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War Ensign of the Vorläufige (preliminary or provisional) Reichswehr (1919–1921)

The Reichswehr (English: State Defence) formed the military organisation of Germany from 1919 until 1935, when it was transformed into the new Wehrmacht (English: Defence Force). The Ministry of the Reichswehr (German: Reichswehrministerium) was the defence ministry (combining the existing Prussian War Ministry and Reichsmarineamt) from October 1919 to 4 February 1938. The Wehrgesetz (Defence Law) of 21 May 1935 renamed it the Reich Ministry of War (German: Reichskriegsministerium), which was then abolished in 1938 and replaced with the Oberkommando der Wehrmacht (OKH).


War Ensign of the Reichswehr after 1921
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Young German soldier with Stahlhelm "M18" of the Reichswehr with federal state coat of arms
Uniform des Reichsheeres.jpg

Due to the Versailles Treaty, the Reichswehr was limited to a standing army of 100,000 men and a navy of 15,00. Heavy weapons such as armoured vehicles, submarines and capital ships were forbidden, as were aircraft of any kind.

The Reichswehr was a unified organization composed of the following (as was allowed by the Versailles Treaty):

  • The Reichsheer, an army consisting of:
    • seven infantry divisions, and
    • three cavalry divisions.
  • The Reichsmarine, a navy with a limited number of certain types of ships and boats.

Despite the limitations, the Reichswehr conducted analysis for the loss of World War I, research and development, and secret testing in and with the co-operation of the Soviet Union[1]. After the NSDAP came to power in 1933, the Reichswehr began a secret program of expansion, which became public in 1935.

Truppenamt (troop office)

According to the provisions of the Treaty of Versailles, the Reichswehr was not allowed to have a general staff. Article 160 of the treaty stated: "The German General Staff and all similar formations shall be dissolved and may not be re-formed under any guise." Apart from the troop office, there was a general staff in the two group commands and in the ten divisional headquarters. However, the general staff officers were no longer referred to as such, but were called "leader's staff officers". The general staff training was known as "leader's assistant training" (Führergehilfenausbildung) and was carried out decentrally in the military districts. In total, there were about 250 to 300 general staff officer posts during the Weimar Republic. With the rearmament of the Wehrmacht and the start of preparations for war, the Wehrmacht reopened the War Academy (Wehrmachtakademie) on 15 October 1935, and the guide's leader's assistant training was again referred to as general staff training. The General Staff of the Army (GenStdH) emerged from the General Troops Office (Allgemeines Truppenamt) in 1935.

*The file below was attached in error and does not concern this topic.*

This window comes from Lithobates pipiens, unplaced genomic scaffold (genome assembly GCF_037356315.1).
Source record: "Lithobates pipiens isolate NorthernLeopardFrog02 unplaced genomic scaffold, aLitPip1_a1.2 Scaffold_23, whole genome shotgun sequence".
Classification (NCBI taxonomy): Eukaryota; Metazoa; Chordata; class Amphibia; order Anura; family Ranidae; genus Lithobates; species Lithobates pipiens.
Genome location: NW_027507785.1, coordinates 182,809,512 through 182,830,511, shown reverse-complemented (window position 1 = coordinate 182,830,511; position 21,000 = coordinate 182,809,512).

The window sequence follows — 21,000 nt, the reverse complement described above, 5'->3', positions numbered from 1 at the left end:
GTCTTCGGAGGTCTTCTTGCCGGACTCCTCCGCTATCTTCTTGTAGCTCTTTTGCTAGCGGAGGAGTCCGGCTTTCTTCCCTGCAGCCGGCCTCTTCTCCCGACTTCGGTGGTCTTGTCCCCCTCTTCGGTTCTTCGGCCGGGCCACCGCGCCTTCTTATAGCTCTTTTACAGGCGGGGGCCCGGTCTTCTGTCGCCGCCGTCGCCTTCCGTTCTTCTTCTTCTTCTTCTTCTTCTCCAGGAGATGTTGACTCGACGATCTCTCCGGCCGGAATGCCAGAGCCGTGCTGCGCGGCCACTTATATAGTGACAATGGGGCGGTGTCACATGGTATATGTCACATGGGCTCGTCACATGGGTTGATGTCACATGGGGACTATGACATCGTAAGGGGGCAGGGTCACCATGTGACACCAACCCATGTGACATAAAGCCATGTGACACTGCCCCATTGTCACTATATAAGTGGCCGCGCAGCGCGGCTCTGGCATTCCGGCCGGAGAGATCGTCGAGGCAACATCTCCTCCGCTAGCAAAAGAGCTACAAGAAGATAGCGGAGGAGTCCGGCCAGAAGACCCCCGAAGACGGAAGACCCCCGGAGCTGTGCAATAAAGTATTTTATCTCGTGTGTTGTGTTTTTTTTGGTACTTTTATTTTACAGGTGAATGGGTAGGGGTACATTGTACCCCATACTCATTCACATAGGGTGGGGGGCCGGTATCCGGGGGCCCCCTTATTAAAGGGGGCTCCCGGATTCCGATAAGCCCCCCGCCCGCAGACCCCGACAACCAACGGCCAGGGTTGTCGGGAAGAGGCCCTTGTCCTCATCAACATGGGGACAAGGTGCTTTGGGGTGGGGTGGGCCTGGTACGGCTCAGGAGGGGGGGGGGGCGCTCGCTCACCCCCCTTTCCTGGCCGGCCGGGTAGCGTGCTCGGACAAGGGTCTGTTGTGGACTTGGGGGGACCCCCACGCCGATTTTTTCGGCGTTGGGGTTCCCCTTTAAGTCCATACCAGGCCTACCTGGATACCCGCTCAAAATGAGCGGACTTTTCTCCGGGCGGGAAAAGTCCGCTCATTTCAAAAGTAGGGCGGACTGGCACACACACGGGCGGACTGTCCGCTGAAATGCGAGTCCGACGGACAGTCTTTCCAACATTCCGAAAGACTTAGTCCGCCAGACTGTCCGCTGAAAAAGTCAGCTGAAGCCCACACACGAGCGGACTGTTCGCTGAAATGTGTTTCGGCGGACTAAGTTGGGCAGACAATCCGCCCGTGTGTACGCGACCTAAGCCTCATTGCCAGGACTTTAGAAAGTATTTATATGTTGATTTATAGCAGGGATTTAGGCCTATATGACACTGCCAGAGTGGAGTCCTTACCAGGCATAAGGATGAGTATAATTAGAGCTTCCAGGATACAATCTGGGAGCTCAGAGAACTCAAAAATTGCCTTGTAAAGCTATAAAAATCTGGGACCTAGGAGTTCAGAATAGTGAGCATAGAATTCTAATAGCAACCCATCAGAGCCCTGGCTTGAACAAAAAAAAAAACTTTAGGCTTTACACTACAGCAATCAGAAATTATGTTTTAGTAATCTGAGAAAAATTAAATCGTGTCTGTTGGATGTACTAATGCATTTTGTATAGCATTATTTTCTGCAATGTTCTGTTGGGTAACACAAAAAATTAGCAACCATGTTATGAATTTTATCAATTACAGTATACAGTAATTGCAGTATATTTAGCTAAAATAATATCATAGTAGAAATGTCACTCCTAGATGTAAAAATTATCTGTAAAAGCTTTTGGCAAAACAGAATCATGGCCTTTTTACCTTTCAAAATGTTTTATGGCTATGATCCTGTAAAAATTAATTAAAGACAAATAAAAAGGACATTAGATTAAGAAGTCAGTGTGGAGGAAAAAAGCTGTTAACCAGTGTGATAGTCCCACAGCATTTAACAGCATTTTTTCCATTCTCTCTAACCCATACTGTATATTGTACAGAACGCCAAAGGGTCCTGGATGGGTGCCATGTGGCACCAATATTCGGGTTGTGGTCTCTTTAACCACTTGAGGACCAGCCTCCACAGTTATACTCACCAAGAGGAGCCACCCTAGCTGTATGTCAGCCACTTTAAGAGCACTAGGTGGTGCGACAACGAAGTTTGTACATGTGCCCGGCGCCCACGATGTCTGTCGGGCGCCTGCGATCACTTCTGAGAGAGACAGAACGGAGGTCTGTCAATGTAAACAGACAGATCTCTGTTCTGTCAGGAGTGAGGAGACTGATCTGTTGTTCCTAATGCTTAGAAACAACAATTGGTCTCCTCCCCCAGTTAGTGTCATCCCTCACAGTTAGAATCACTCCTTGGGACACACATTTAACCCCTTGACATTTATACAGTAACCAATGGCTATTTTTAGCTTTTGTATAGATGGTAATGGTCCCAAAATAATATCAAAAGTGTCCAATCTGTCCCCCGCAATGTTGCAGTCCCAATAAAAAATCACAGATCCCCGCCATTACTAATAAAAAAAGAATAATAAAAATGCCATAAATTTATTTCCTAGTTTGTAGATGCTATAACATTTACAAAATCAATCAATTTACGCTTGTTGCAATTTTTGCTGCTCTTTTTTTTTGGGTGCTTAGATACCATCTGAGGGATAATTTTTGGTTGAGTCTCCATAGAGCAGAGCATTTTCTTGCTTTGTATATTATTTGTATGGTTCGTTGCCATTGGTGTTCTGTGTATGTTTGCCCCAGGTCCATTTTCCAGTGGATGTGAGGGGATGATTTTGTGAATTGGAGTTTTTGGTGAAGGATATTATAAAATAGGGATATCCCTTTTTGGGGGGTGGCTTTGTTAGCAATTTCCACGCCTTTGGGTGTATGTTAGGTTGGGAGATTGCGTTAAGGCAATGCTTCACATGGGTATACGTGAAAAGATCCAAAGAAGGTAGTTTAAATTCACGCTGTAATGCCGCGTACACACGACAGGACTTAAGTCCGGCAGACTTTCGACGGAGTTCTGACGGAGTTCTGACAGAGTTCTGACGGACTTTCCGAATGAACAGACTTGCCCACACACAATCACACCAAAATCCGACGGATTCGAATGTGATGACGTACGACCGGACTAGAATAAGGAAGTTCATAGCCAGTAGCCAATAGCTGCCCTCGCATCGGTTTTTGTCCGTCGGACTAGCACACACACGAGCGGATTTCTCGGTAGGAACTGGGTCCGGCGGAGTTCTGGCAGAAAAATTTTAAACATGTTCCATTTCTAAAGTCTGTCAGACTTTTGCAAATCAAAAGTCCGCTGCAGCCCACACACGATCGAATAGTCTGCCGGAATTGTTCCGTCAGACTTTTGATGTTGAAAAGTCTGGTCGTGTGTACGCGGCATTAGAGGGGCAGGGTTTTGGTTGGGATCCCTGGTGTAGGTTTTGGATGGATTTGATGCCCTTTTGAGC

• 19 January 1919: Peace Force or Friedensheer (remains of the Imperial German Army, which was in the process of demobilization)
  • 6 March 1919: preliminary or provisional Reichswehr
  • 16 April 1919: preliminary or provisional Reichsmarine
  • 1 October 1919: Transitional Army (Übergangsheer)
  • 1 January 1921: Reichswehr – divided into Reichsheer (“100,000-man army”) and Reichsmarine



Reichwehr Ministers (chiefly political office; de):

  • Gustav Noske (SPD) 13 February 1919 to 22 March 1920
  • Otto Geßler (DDP) 27 March 1920 to 19 Januay 1928
  • Wilhelm Groener (Independent; de) 20 January 1928 to 30 May 1932
  • Kurt von Schleicher (Independent) 1 Juni 1932 to 28 January 1933
  • Werner von Blomberg (Independent; de) 30 January 1933 to 27 January 1938 (as of 1935 Reichskriegsminister or Reich War Minister)

Chef der Heeresleitung

Head of the Army Command (Chef der Heeresleitung):

  • Generalmajor Walther Reinhardt – 13 September 1919 (with effect from 1 October) to 22 March 1920 (191 days)
  • Generalmajor Hans von Seeckt – 26 March 1920 (official appointment on 5 June 1920) to 9 October 1926[2] (6 years, 197 days)
  • Generalleutnant Wilhelm Heye – 9 October 1926[3] to 31 October 1930 (4 years, 22 days)
  • General der Infanterie Kurt von Hammerstein-Equord – 1 November 1930 to 31 January 1934 (3 years, 91 days)
  • Generalleutnant Werner Freiherr von Fritsch – 1 February 1934 to 1 June 1935 (1 year, 120 days)

Commander-in-chief of the Army/Wehrmacht (Oberbefehlshaber des Heeres):

  • General der Artillerie Werner Freiherr von Fritsch – 1 June 1935 to 4 February 1938 (2 years, 248 days)

Chef des Truppenamtes

Chief of the Troop Office (Chef des Truppenamtes), de facto the in Versailles forbidden German General Staff:

  • Generalmajor Hans von Seeckt – 1 October 1919 to 27 March 1920 (de jure until 4 June 1920)
  • Generalmajor Wilhelm Heye – 5 June 1920 to 31 March 1922 (since 28 March 1920 commissioned with the duties)
  • Generalmajor Otto Hasse – 1 April 1922 to 31 January 1926
  • Generalmajor Georg Wetzell – 1 February 1926 to 31 March 1927
  • Generalmajor Werner von Blomberg – 1 April 1927 to 30 September 1929
  • Generalleutnant Kurt von Hammerstein-Equord – 1 October 1929 to 31 October 1930
  • Generalmajor Wilhelm Adam – 31 October 1930 to 30 September 1933

Secret training facilities (excerpt)

See also

Further reading

  • Karl Hoyer / Fritz Brennecke: Die Uniformen des Reichsheeres und der Reichsmarine nebst amtlichen Uniformtafeln, Verlag „Offene Worte“, Charlottenburg 1925
  • Friedrich von Cochenhausen: Das Reichsheer, Verlag von Velhagen & Klasing, Bielefeld

External links


  1. Dyck, Harvey Leonard, Weimar Germany and Soviet Russia 1926-1933. Chatto & Windus, London, 1966
  2. Some sources state with effect from 31 October 1926
  3. Some sources state with effect from 1 November 1926